The outside of the Tree of Life synagogue in Pittsburgh in the days after a white supremacist murdered 11 people during Shabbat services in Oct. 2018.
(Still from "Repairing the World")
The outside of the Tree of Life synagogue in Pittsburgh in the days after a white supremacist murdered 11 people during Shabbat services in Oct. 2018. (Still from "Repairing the World")

Oakland anti-hate filmmakers train lens on Tree of Life synagogue massacre

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When Oakland documentary filmmaker Patrice O’Neill heard about the massacre at the Tree of Life synagogue in Pittsburgh on Oct. 27, 2018, she was, like so many others, “horrified.”

Eleven people were killed during Shabbat services by a white supremacist who shouted “all Jews must die” during his shooting spree at the Conservative shul in the heavily Jewish neighborhood of Squirrel Hill. It was the deadliest antisemitic attack in U.S. history.

Despite the horror, however, O’Neill told J., “At the same time, it wasn’t surprising. It was a really violent manifestation of what we were seeing around the country and around the world.”

O’Neill is the founder of Not In Our Town, a project of the Working Group, a strategic media nonprofit that uses film and social media to combat hate and help local leaders build safe, inclusive communities. She and her team have made award-winning films about hate crimes in many locales, beginning with their 1995 PBS special about how the residents of Billings, Montana, pushed back against white supremacist hatred in their town. These are not just films about the crimes themselves, but about how the affected communities worked together afterward — first to heal, and then to prevent future incidents stemming from bigotry and prejudice.

Would the Tree of Life tragedy become their next film? As soon as they heard the news, O’Neill and her San Francisco filmmaking and producing partner, Charene Zalis, sat down to talk.

“For at least two years we had been seeing this escalation in antisemitism around the country,”  O’Neill said. “Charene and I would talk about these incidents and how worrisome it was, and the trends we were seeing, especially among young people.”

When O’Neill would visit schools to present NIOT films, part of the educational component of her work, she would hear very disturbing stories. “There was a parent in Marin who told me that her son was walking down the hall and people would throw pennies in front of him and say, pick it up. And Marin wasn’t the only place, not by any means.” (The students were acting out an antisemitic trope about Jews being “cheap.”)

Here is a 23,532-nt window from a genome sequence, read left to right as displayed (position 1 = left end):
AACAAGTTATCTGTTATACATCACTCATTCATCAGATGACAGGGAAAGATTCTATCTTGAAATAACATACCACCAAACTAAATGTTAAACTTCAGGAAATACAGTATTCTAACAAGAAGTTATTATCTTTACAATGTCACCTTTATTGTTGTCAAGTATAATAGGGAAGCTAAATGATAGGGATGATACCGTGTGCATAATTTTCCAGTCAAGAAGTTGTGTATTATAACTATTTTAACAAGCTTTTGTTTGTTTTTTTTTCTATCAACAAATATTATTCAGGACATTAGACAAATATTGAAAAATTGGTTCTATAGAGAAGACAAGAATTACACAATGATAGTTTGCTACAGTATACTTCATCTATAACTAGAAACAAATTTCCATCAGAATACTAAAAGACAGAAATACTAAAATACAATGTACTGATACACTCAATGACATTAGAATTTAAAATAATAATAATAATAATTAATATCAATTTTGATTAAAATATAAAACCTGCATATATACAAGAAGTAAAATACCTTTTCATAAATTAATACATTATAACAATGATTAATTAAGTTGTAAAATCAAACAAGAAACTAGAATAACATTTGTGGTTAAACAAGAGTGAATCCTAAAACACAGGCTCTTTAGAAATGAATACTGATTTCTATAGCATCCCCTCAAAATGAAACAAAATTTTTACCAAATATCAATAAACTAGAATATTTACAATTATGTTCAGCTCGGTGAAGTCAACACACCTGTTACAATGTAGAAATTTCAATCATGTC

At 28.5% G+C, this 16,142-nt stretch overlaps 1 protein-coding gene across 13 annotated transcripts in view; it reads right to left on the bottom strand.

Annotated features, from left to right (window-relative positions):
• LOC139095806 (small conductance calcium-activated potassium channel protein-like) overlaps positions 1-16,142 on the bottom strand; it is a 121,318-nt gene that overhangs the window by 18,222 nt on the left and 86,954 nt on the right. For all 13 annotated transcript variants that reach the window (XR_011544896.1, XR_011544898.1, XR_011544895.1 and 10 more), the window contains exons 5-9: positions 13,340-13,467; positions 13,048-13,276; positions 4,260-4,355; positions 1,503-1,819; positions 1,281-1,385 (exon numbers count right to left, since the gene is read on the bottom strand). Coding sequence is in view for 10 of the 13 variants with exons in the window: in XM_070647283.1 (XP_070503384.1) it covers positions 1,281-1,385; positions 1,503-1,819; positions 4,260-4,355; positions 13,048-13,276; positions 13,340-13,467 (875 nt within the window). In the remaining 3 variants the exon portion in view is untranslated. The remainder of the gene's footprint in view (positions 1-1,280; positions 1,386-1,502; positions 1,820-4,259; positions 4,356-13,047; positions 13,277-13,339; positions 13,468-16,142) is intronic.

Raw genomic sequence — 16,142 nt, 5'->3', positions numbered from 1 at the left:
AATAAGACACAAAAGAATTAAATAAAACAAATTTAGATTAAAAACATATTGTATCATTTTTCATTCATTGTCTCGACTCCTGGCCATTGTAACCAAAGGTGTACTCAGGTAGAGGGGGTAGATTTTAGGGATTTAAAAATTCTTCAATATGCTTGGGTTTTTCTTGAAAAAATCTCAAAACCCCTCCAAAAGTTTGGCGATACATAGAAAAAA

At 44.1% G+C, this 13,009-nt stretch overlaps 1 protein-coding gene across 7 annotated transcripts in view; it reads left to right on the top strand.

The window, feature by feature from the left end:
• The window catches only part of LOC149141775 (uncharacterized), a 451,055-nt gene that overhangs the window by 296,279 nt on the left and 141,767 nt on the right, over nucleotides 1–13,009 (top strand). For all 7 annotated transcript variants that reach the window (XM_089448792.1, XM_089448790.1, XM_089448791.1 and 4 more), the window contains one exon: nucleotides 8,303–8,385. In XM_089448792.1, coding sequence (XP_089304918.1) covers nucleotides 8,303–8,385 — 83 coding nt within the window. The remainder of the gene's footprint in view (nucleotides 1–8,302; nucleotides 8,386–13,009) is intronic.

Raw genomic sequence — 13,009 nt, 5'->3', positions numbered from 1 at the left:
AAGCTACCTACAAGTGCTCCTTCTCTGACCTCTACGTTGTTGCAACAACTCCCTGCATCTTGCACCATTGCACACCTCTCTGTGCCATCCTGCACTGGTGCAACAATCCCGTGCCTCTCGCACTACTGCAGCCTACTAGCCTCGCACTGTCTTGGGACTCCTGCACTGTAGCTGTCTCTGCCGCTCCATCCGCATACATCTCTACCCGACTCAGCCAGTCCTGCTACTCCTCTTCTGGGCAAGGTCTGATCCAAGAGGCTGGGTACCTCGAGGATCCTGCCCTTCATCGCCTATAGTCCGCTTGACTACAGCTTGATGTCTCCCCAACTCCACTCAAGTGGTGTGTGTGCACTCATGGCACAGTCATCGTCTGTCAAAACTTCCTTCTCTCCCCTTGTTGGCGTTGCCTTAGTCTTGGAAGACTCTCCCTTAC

Patrice O'Neill (fourth from right) and her film crew (front row) join the family of shooting victim Rose Mallinger in front of the family home in Pittsburgh. (Photo/Courtesy Not In Our Town)
Patrice O’Neill (fourth from right) and her film crew (front row) join the family of shooting victim Rose Mallinger in front of the family home in Pittsburgh. (Photo/Courtesy Not In Our Town)

The pair decided that Zalis would take a small team to Pittsburgh that very week, meeting the community in the immediate aftermath of the attack. “We arrived the day of Rose Mallinger’s funeral and it was very moving,” Zalis told J., referring to one of the 11 killed at the synagogue during Shabbat services. “The community was still in shock, grappling with the magnitude of the attack and the pain.”

The crew shot some initial footage, and Zalis interviewed key community leaders, including Rabbi Jeffrey Myers, the leader of the Tree of Life congregation, and Wasi Mohamed, then head of the Islamic Center of Pittsburgh and a strong ally of the Jewish community.

It quickly became clear to Zalis and O’Neill that this was going to be a NIOT film. “Charene called me and she said, ‘I can’t believe how broad and strong the response is in this town,’” O’Neill recalled. “We didn’t know where the story was going to take us, but we did see very early on that this city was responding in a very powerful way. I mean, this was an American city taking an attack on Jews as an attack on the fiber of the entire town.”